Scalia's decision, unanimous with two concurring justices, ruled that the use in court of out-of-court statements made to police in an investigative capacity violated the Sixth Amendment right to confront accusing witnesses.

Cheney v. United States District Court
541 U.S. 913 (2004)
Scalia declined to recuse himself from a case involving Vice-President Cheney, who had recently provided Scalia with a plane ride to a duck-hunting trip. Scalia remarked that "[i]f it is reasonable to think that a Supreme Court Justice can be bought so cheap, the Nation is in deeper trouble than I had imagined." He also did not believe his friendship with the Vice-President demanded recusal, because Cheney's "personal fortune or personal freedom were not at issue," only his official actions in a "run-of-the-mill legal dispute about an administrative decision."

S. Fla. Water Mgmt. Dist. v. Miccosukee Tribe of Indians
541 U.S. 95 (2004)
Scalia joined the majority's decision in part, and filed an opinion concurring in part and dissenting in part.

Nixon v. Missouri Municipal League
541 U.S. 125 (2004)
Scalia concurred in Souter's 6 justice opinion, with an 8-1 judgment.

Engine Mfrs. Ass'n v. S. Coast Air Quality Mgmt. Dist.
541 U.S. 246 (2004)
Rehnquist, Stevens, O'Connor, Kennedy, Thomas, Ginsburg, Breyer
Souter dissented.

Vieth v. Jubelirer
541 U.S. 267 (2004)
Rehnquist, O'Connor, Thomas

Till v. SCS Credit Corp.
541 U.S. 465 (2004)
Rehnquist, O'Connor, Kennedy
Scalia dissented from Stevens' plurality judgment.

Tennessee v. Lane
541 U.S. 509 (2004)
Sovereign immunity: U.S. Const. amend. XI; Americans with Disabilities Act
Scalia dissented from Stevens' 5-4 decision.

Grupo Dataflux v. Atlas Global Group, L.P.
541 U.S. 567 (2004)
Rehnquist, O'Connor, Kennedy, Thomas
Ginsburg dissented.

Thornton v. United States
541 U.S. 615 (2004)
Scalia concurred in the judgment delivered by Rehnquist.

Republic of Austria v. Altmann
541 U.S. 677 ()
Foreign Sovereign Immunities Act
Scalia joined Stevens' 6-3 decision, and filed a separate concurrence.

City of Littleton v. Z. J. Gifts D-4, L.L.C.
541 U.S. 774 (2004)

Bunting v. Mellen
541 U.S. 1019 (2004)
U.S. Const. amend. I: Establishment Clause Rehnquist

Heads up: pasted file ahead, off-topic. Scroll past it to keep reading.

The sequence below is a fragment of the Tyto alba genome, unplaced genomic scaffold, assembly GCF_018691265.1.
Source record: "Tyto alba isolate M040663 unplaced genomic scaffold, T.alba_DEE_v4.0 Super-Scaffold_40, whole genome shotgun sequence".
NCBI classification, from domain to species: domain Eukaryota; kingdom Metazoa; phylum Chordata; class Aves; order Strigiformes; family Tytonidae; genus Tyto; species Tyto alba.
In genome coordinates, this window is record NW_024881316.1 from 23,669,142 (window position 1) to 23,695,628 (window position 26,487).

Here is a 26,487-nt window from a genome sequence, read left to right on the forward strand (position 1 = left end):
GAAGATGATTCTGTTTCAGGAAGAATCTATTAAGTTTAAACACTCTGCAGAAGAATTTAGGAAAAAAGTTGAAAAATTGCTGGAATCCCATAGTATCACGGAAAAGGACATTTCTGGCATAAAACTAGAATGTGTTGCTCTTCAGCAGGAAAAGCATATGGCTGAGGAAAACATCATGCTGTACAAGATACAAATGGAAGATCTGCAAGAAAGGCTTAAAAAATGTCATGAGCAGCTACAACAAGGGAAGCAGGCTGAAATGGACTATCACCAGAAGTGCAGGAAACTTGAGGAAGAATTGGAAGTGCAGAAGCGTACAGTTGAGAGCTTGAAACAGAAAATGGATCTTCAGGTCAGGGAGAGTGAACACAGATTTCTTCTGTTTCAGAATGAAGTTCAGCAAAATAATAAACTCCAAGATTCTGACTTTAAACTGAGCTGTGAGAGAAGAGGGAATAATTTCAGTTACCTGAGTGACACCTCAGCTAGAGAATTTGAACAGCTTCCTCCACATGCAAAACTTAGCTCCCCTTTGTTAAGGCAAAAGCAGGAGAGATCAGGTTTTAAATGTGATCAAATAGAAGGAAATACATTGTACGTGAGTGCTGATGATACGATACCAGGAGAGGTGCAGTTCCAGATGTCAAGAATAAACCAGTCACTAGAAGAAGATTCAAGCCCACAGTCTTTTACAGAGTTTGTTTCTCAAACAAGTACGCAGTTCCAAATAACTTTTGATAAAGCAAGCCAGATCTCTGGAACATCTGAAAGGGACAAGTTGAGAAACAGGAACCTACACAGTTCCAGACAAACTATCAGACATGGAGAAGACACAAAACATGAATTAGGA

Scalia dissented from the denial of certiorari.

F. Hoffmann-La Roche Ltd v. Empagran S. A.
542 U.S. 155 (2004)

United States v. Dominguez Benitez
542 U.S. 74 (2004)

Norton v. S. Utah Wilderness Alliance
542 U.S. 55 (2004)

Intel Corp. v. Advanced Micro Devices, Inc.
542 U.S. 241 (2004)

Blakely v. Washington
542 U.S. 296 (2004)
Rights of the accused: U.S. Const. amend. VI, right to jury trial Stevens, Souter, Thomas, Ginsburg
Scalia wrote for five justices invalidating criminal sentencing system in which judges were the finders of fact for aggravating factors. O'Connor, Kennedy, and Breyer filed dissents.

Schriro v. Summerlin
542 U.S. 348 (2004)
Rehnquist, O'Connor, Kennedy, Thomas
Breyer dissented.

Tennard v. Dretke
542 U.S. 274 (2004)
Scalia filed one of three dissents.

Rasul v. Bush
542 U.S. 466 (2004)
Rehnquist, Thomas

Hamdi v. Rumsfeld
542 U.S. 507 (2004)
Rights of the accused: U.S. Const. amend. V, habeas corpus Stevens
Scalia wrote that if habeas corpus has not been suspended by Congress, U.S. citizens must be tried in ordinary criminal courts. He believed the plurality was misguided in attempting to fashion alternative procedures that might comply with due process, because the role of the Court was simply to declare that the procedures at issue were unconstitutional.

Ashcroft v. ACLU
542 U.S. 656 (2004)
Scalia dissented from Kennedy's 5-justice opinion.

Sosa v. Alvarez-Machain
542 U.S. 692 (2004)
Rehnquist, Thomas
Scalia concurred in part and concurred in the judgment.

Cox v. Larios
542 U.S. 947 (2004)
Legislative redistricting
Scalia dissented from the Court's summary affirmance.